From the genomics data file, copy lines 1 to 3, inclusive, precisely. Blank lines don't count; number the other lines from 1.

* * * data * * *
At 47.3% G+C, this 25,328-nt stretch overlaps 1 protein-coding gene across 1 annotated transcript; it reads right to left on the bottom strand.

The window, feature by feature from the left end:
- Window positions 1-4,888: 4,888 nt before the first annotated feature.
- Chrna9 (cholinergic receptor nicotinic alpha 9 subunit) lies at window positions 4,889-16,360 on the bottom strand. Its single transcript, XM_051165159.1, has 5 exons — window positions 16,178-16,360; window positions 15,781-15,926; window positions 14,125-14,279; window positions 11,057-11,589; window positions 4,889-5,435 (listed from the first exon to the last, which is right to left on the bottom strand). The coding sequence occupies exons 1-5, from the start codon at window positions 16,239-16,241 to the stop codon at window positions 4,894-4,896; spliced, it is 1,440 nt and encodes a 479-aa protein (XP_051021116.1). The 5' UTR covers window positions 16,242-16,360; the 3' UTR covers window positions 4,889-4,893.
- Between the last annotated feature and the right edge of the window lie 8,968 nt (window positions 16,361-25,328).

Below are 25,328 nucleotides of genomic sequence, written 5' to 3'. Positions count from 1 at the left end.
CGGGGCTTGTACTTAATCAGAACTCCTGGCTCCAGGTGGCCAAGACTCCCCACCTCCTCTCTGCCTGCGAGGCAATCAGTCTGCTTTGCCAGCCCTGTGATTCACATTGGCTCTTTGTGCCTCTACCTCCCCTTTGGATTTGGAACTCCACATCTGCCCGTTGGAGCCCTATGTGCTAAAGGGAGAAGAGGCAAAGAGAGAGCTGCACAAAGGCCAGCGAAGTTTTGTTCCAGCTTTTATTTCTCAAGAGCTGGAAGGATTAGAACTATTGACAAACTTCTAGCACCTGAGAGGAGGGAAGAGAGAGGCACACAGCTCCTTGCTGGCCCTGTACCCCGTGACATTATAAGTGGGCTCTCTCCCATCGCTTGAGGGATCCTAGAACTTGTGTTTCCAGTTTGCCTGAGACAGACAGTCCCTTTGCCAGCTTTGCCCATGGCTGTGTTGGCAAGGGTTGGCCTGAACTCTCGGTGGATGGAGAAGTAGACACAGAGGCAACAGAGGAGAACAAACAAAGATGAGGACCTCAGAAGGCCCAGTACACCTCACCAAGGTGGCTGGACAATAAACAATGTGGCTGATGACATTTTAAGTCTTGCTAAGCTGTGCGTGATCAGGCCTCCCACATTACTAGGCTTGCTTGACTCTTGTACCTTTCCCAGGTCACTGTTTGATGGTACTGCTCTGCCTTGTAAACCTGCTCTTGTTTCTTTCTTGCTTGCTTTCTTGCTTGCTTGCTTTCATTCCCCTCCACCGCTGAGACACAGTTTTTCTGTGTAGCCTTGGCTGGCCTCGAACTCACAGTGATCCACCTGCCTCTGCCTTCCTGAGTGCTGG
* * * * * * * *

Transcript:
At 47.3% G+C, this 25,328-nt stretch overlaps 1 protein-coding gene across 1 annotated transcript; it reads right to left on the bottom strand.

The window, feature by feature from the left end:
- Window positions 1-4,888: 4,888 nt before the first annotated feature.